Rest and Recuperation – Volunteers can sometimes be over enthusiastic with their energy to support others at times of need.  You might need to reconsider the length of volunteers’ shifts, reducing their length and ensuring volunteers do not push themselves too hard.

Expectations – Volunteers might want to solve all the problems caused by the extreme weather conditions and stay out in all weather conditions to do so, putting themselves at risk.  Manage the expectations of volunteers in line with the policies and procedures of your organisation.  Be realistic and ensure that your volunteers aren’t pushing themselves too hard.

Preparation, preparation, preparation – You can never have enough of it, that’s why good volunteer programmes carry out drills and practices year round to ensure that volunteers are trained and aware of what is expected of them when a severe weather condition comes along.

Welfare – Your concern might be about helping those who are most at need in our communities, but you can’t do that without volunteers. Your primary concern should be the welfare of your volunteers. Ensure they get hot refreshments and food. Be aware of those who insist they don’t need anything and want to battle on without refreshments or a break.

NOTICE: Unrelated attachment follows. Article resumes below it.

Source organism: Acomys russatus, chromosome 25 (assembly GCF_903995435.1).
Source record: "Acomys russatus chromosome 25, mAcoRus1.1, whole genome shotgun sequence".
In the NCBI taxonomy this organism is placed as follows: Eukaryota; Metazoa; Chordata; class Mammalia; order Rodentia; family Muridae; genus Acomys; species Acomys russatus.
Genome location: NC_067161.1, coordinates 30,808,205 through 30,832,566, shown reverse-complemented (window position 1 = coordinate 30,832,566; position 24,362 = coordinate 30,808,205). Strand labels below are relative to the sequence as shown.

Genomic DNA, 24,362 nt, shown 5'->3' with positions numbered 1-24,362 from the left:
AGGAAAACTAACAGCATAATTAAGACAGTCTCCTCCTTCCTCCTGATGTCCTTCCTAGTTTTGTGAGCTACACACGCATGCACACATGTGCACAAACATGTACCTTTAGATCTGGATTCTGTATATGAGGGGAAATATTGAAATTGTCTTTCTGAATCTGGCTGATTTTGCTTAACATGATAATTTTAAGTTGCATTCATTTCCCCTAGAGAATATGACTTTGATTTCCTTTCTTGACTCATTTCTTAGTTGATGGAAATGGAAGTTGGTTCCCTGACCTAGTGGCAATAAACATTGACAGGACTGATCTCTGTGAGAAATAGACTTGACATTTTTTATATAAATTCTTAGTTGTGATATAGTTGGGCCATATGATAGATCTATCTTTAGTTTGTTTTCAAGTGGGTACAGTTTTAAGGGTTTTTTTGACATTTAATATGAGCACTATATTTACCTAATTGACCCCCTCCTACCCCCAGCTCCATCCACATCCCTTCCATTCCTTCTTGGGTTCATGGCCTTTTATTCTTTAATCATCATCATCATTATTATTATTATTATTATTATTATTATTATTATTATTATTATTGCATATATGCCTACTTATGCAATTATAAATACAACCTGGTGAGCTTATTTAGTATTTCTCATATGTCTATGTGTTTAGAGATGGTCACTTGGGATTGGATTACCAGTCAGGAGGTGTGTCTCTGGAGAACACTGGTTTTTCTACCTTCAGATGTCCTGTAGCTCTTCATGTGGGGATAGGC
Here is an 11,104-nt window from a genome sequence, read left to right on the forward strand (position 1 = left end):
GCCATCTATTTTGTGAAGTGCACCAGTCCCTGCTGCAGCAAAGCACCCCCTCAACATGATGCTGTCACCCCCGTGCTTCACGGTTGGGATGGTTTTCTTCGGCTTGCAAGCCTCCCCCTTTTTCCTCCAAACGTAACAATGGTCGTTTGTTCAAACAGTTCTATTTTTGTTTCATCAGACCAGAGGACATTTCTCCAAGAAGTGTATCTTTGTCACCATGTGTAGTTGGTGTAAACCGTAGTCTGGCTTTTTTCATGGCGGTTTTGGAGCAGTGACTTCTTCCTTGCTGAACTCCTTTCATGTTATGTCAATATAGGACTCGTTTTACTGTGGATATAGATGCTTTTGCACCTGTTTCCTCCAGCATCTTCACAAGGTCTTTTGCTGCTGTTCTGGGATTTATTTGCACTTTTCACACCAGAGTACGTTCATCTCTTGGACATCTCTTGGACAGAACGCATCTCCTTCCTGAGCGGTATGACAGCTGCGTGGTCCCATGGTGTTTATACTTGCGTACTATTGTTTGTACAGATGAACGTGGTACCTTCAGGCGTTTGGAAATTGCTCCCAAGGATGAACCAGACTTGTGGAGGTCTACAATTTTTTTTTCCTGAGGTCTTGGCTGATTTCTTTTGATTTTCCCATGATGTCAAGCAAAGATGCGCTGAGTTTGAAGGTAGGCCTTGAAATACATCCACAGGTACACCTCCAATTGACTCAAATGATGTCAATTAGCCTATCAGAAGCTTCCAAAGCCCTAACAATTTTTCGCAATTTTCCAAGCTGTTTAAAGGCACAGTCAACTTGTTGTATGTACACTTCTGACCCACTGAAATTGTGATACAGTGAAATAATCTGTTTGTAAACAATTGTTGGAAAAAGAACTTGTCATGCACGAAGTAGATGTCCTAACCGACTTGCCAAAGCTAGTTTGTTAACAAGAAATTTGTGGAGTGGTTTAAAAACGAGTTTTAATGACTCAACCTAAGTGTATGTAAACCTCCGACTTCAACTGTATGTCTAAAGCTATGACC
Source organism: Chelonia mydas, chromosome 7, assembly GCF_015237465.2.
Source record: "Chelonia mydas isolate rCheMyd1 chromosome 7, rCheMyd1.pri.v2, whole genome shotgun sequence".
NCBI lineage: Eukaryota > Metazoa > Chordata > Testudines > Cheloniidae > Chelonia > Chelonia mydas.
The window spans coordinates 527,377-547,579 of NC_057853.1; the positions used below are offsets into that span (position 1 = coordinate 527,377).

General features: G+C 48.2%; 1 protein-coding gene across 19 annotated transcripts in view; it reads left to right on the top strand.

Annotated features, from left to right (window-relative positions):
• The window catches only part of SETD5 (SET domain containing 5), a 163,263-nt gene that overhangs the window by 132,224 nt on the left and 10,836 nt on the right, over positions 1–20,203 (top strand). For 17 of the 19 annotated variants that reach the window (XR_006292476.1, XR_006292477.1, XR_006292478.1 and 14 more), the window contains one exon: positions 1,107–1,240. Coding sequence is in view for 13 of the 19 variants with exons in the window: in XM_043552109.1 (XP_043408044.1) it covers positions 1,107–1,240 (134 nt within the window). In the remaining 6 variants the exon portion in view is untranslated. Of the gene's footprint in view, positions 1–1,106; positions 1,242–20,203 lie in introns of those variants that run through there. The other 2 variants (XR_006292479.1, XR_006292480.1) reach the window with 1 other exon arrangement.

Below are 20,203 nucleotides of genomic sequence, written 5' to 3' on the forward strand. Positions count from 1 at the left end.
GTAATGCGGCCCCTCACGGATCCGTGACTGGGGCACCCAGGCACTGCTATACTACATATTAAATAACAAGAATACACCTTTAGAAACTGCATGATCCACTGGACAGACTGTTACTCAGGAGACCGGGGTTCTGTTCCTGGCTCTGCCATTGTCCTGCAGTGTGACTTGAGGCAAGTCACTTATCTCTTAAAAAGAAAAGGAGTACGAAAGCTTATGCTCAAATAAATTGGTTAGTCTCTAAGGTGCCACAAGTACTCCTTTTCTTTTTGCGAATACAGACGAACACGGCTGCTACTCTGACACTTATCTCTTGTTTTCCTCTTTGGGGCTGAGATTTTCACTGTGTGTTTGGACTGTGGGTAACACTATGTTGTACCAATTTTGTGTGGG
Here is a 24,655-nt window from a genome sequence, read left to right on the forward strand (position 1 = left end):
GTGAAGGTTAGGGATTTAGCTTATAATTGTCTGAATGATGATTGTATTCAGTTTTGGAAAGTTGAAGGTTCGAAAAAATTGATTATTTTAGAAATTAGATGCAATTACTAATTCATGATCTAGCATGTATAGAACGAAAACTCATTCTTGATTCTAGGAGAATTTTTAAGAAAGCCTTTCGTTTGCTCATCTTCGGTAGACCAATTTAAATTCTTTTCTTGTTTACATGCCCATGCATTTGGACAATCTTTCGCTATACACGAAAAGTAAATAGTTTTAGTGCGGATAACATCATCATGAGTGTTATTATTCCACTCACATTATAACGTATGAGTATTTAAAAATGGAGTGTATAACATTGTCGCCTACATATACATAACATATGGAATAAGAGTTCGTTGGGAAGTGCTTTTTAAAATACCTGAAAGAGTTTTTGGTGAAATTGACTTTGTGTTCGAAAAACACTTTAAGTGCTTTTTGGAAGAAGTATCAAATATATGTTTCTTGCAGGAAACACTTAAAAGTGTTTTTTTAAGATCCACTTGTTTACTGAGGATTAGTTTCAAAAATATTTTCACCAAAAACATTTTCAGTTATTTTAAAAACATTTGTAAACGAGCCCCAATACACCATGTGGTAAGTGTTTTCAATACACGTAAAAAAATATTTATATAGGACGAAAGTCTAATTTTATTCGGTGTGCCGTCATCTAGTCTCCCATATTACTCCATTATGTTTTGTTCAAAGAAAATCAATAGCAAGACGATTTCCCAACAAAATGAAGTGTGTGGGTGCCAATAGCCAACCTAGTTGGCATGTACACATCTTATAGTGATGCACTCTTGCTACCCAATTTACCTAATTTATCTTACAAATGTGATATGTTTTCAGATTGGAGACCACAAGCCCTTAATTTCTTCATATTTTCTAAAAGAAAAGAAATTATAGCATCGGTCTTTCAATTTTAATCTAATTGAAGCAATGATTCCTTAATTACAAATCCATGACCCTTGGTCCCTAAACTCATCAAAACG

Mental Health – Lots of issues can present themselves at a time like this, all of which can take a toll on a volunteer’s mental health. You might be fine, but what about your volunteers?  People experience things in different ways and it is often the quieter volunteer who needs the most attention.

PPE / Equipment – The onus is on you to ensure that your volunteers have all the Personal Protective Equipment (PPE) they need. That might include thermal hats, gloves, jackets and boots.  You can’t expect people to have that equipment lying around at home. Maybe set up a pool of equipment to have for such situations. A Hi-Viz Jacket, for example, only serves one purpose and will not keep you warm. Do your volunteers need mobile phones? Do they have spare batteries? Do you use two-way radios? How long is their range? Is that range shortened by weather conditions?

Transport – Are volunteers using their own vehicles as part of their volunteering? Are they insured and roadworthy to do this?  Remember even if you own a 4-Wheel Drive vehicle it doesn’t mean you can drive anywhere. You need to be experienced at driving safely, and your responsibility as a Volunteer Manager may be to ensure that your volunteers are trained to do so.

Sign in and Sign out – Before any volunteers go out on shift ensure that you have their emergency contact details, as well as details of any medical conditions you should be aware of. Do you have a process in place for them to sign out at the end of the shift if they are not returning to the base?